It sounds intimidating, to define the purpose of your life. It also sounds unnecessary. Why not just live? Why not just enjoy life, and take each day as it comes?
I don’t think there is any ultimate purpose to life beyond what we decide is important. I think James Altucher puts it well in this post:
“People get depressed now if they feel they are not fulfilling a purpose in life.
Here’s what I think purpose is: the universe doesn’t know anything. So it cut off tiny pieces of itself to go out there and experience things, any things, and then come back home when they were done.
That’s it. So whatever you are experiencing today, good or bad, the universe is learning and happy and grateful to you because it is exploring new things about life.
No other purpose.”
I don’t believe in any kind of singular, universal purpose (not even the poetic purpose Altucher describes), but I do feel better and live better when I live by my own principles. What do I think is important? How much am I willing to bet on those values? How ’bout everything. All in.
Neil deGrasse Tyson, in a beautiful response to a question on a reddit (“What can you tell a young man looking for motivation in life itself?”) gets to the core rationale for defining one’s own purpose in life:
“The problem, often not discovered until late in life, is that when you look for things in life like love, meaning, motivation, it implies they are sitting behind a tree or under a rock. The most successful people in life recognize, that in life they create their own love, they manufacture their own meaning, they generate their own motivation. For me, I am driven by two main philosophies, know more today about the world than I knew yesterday. And lessen the suffering of others. You’d be surprised how far that gets you.”
Love, meaning, and motivation all work together. You can discover what gives life meaning (for you) by listening to your heart (in fact I think this is the best way to discover meaning). For Tyson, increasing personal knowledge and reducing human (and perhaps also animal) suffering reflect his core values (codified into purpose, or “main philosophies” as he puts it). He advises the young man looking for motivation to decide what is important to him, and then act on it.
If the word “purpose” rubs you the wrong way, consider defining your “core values” or “life philosophy” instead. For you, what gives life meaning?
Motivation and Goals
Does motivation automatically flow from purpose and meaning? Not necessarily. Low motivation can be a sign of low dopamine in certain parts of the brain, depression, and/or overstimulation.
But jacking up the neurotransmitters involved in motivation doesn’t actually lead to productive or helpful activity unless there are already well-established habits in those areas (yes, the movie Limitless is a fantasy). For example, bromocriptine is a powerful dopamine agonist. Side effects include gambling and compulsive shopping. Reward-seeking behavior, in other words, but not really what most people think of when they think about motivation. Drugs like modafinil can enhance concentration, motivation, and cognitive abilities, but come with disruptive and potentially health-damaging side effects. Videogames are designed to jack up reward-seeking behavior, and sometimes the dopamine boost can overflow into other life areas. But just as easily, videogames can suck time and energy, providing the feelings of motivation and drive (achievements! points! levels!) without any real-world effects.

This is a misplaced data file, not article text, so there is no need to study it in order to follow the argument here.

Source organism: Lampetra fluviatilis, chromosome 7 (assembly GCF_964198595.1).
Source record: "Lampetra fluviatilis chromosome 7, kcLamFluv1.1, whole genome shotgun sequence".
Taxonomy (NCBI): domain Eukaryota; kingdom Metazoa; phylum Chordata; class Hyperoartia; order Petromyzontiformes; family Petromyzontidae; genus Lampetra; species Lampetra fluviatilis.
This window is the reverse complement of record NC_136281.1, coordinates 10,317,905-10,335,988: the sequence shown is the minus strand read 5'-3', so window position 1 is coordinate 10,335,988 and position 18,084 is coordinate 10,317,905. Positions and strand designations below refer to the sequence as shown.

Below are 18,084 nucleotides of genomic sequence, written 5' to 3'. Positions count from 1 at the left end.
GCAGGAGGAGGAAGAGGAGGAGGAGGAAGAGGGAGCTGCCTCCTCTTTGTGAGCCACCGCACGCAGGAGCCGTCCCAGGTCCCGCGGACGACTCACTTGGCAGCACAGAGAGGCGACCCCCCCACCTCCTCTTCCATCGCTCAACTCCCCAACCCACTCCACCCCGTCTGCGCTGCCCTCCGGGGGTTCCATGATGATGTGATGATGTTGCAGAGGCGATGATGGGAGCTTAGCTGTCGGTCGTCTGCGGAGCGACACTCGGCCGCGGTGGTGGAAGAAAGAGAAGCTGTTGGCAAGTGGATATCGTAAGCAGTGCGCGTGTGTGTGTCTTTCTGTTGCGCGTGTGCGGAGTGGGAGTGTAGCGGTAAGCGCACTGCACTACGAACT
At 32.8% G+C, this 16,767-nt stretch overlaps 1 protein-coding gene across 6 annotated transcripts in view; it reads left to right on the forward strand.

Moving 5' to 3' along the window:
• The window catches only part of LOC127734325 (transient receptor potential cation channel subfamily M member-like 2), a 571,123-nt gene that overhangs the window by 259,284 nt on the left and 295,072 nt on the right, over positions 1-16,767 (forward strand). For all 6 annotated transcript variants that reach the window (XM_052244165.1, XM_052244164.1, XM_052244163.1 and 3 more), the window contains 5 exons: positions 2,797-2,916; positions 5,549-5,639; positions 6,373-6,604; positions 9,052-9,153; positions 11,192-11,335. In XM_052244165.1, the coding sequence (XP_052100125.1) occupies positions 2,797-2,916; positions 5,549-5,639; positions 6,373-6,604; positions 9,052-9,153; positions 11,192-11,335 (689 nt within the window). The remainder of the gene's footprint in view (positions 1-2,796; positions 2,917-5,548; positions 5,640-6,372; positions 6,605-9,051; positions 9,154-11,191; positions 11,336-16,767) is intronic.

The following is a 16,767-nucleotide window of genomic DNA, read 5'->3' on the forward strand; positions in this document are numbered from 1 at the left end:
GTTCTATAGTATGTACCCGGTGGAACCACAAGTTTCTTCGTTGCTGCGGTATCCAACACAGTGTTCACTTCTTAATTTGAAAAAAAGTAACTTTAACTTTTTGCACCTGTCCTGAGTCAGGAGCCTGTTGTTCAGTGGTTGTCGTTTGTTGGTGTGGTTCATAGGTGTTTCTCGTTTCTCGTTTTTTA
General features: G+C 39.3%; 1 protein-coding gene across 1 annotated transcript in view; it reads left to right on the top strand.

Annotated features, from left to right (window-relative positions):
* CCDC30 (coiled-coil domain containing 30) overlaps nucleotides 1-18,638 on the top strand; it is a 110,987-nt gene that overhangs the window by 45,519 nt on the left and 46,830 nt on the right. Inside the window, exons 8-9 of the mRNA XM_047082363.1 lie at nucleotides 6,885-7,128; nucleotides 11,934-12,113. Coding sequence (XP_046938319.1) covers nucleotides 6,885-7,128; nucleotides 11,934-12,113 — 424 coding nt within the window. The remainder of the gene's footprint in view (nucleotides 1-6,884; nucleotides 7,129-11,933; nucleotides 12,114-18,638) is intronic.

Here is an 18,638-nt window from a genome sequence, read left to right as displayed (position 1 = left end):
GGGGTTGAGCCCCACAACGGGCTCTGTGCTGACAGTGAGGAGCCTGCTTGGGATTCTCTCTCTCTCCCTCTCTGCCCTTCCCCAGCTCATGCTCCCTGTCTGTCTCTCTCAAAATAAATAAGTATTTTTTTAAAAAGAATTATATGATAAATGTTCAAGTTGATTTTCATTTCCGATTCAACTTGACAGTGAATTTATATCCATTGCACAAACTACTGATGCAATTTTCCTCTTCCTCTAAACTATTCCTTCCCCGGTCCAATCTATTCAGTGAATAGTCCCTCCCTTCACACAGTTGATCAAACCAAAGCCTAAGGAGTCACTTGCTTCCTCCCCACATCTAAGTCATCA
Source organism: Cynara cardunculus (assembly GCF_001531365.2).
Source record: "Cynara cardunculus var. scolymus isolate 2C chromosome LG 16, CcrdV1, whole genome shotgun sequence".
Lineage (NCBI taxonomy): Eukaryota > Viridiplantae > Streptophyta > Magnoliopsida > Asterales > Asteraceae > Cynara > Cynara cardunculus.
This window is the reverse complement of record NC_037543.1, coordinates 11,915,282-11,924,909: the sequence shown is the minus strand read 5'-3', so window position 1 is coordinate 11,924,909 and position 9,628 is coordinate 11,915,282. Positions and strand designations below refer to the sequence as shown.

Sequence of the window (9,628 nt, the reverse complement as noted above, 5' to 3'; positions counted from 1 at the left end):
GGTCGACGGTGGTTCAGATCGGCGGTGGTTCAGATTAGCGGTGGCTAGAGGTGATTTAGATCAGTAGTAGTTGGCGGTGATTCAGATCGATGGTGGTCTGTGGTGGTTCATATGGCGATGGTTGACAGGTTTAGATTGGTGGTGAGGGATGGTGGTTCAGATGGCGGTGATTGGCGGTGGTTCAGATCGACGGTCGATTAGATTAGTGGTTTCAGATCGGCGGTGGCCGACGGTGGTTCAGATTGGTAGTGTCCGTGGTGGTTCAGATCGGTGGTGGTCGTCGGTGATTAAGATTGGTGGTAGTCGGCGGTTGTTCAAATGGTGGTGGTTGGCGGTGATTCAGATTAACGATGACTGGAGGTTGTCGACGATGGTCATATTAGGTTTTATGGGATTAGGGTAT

Goal-setting can also temporarily increase motivation, but if a goal isn’t purpose-driven, the motivation boost will be short-lived. If I don’t care about money very much, setting a “goal” to become a billionaire isn’t going to do squat. Even if I come up with a plan and work that plan like a maniac, I’m going to lose steam if I don’t actually care about becoming rich. Goals shouldn’t require motivation, they should provide motivation. And goals only provide motivation when they line up with life purpose/core values.
Here’s my own system for turning purpose into action. Feel free to steal it (I’ve stolen all the bits from other people).
1. Make a 5-year commitment that is true to your life purpose (and/or values and/or life philosophy). Where do you want to be in 5 years? As Steve Pavlina points out, we often overestimate what we can do in a single year, but underestimate what we can do in five years.
2. Choose a single actionable goal that supports your 5-year commitment. Give yourself a target date. If it appeals to you, set up additional rewards (completing the goal will be a reward in itself) and “kick-in-the-butt motivators” (I prefer this phrasing to “punishment”) around the goal. For example when I was trying to finish the first draft of my most recent novel, I promised myself I wouldn’t consume any alcohol until I finished (which resulted in this post, and also finishing my first draft).
3. Commit to a daily practice (don’t break the chain!) that moves you closer to your goal. If you can, complete this practice early in the day, when your willpower and concentration are at their highest. If you don’t have that luxury, just carve out some time every day. Even an hour a day of focused work will get you somewhere.
Even if you don’t choose this kind of structured approach to living your life, it’s still worth it to choose your own purpose in life. At the very least, you’ll have something to fall back on when the “What am I doing here?” question pops into your head. And oh yeah, you’ll live longer.